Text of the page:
In Bill Buford’s book Among the Thugs, he follows around football (soccer) fans throughout Europe in the 1980s. During the week, the fans Buford interacts with have regular jobs and live out a stereotypical family life, however, once they come together, they can tear cities apart with their hooliganism.
One specific example is when Buford follows Manchester United fans to the Italian city of Turin for an away game where they decide “it’s going to go off”. What follows are riots in the streets, fights between civilians and police, and grown men beating young children to “near death”, simply because of the team they support.
While fan behaviour has significantly improved since the eighties, it’s not out of the ordinary for fights to break out at stadiums today. Violence however isn’t the only response fans have when watching sports, as it can also positively and negatively affect mental health.
“There is a definite boost to mental health of having a team be successful, especially if your identity is wrapped up with the team,” Whitbourne says.
“On the other hand, if your team is losing, this can go the other way. However, there is also the factor of identifying with the underdog that can help the loyal fan cope with continued disappointment.”
Because fans can have their mental health affected by their team’s results it’s not out of the question for some people to have to stop watching all together.
“If they are unable to draw the line between socially acceptable rooting for the team, or being unhappy when they lose, it might be better either to take a break or learn why they’re reacting so strongly out of the norm,” she says.
While it may only be in the most extreme circumstances that someone would have to give up watching sports entirely, it’s very common for your average fan to have a large personality shift when watching their team.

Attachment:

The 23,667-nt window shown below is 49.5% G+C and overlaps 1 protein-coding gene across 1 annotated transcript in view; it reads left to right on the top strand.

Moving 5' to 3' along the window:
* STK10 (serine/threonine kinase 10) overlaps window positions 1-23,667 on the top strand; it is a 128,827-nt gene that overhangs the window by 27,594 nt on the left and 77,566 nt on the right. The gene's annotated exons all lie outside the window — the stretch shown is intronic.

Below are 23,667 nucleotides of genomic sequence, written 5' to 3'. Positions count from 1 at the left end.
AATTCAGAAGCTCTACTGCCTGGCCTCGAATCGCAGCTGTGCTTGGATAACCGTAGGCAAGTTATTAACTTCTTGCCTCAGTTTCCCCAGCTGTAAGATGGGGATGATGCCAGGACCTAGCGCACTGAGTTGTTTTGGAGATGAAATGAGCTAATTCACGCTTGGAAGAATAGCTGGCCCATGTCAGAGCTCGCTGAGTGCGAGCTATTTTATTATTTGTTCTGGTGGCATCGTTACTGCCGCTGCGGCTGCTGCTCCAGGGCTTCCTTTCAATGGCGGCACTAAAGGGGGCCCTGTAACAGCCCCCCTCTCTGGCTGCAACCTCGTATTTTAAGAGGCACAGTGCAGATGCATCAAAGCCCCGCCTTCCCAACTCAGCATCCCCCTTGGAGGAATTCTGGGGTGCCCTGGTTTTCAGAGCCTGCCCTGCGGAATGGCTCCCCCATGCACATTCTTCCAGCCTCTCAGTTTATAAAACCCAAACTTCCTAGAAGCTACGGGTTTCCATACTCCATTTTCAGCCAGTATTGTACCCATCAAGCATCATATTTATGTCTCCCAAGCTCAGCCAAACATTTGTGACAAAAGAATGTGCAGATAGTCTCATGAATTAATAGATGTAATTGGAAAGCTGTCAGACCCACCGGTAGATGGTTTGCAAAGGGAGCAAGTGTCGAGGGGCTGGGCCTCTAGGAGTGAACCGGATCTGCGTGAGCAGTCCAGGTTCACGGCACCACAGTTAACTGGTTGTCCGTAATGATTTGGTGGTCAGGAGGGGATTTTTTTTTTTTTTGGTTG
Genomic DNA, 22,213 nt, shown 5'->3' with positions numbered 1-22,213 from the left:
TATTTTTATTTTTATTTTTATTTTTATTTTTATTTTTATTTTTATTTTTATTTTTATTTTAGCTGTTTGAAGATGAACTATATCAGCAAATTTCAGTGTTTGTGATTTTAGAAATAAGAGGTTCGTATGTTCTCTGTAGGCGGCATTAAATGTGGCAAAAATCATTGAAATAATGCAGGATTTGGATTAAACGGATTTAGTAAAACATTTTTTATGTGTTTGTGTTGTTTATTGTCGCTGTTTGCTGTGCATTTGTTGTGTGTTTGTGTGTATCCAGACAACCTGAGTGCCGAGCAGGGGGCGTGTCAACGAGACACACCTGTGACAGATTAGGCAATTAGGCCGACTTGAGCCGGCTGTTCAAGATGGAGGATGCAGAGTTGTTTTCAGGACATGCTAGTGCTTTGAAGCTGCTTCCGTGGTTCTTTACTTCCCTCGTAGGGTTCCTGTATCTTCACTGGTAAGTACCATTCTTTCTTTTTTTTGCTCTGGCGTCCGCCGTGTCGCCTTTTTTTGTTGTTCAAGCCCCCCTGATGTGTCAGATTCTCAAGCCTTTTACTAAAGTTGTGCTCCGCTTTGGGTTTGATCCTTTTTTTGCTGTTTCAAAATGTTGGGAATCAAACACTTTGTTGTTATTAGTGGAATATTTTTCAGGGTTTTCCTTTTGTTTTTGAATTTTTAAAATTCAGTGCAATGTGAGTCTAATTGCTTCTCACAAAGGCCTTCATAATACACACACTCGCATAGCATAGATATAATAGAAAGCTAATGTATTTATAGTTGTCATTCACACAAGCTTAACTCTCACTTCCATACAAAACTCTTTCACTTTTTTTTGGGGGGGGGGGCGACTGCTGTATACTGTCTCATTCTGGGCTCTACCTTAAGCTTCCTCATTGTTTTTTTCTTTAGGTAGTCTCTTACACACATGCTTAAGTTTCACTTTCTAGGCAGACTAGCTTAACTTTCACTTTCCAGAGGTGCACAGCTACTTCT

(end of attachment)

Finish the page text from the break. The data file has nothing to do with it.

James Walker, a passionate Richmond Tigers fan, is currently studying commerce at Melbourne University and would describe himself as introverted, however at a live game his voice can become hoarse from shouting all day.
“I’m never usually loud or demonstrative, but whenever I watch my team, I can’t help but forget about where I am and shout non-stop,” he said.
“The fact that the outcome of the game and the action of the players is completely out of my control, yet they’re the ones who will determine if I go home happy, is what causes me to get so passionate and show a side of my personality that in other environments I never would.”
Sports fans all over the world will always continue to wear their heart on their sleeves and display character traits they normally wouldn’t elsewhere, it’s what makes sports great.
However next time you see a fan showing high levels of passion, just remember, they’re likely only like that when watching their team.
Author: Thomas Dev is a third-year Bachelor of Media and Communications (Sport journalism) student at La Trobe University. You can follow him on @Devdev10007
Photo: People on top of shed during nighttime photo by Brian Jones available HERE and used under a Creative Commons licence. The photo has not been modified.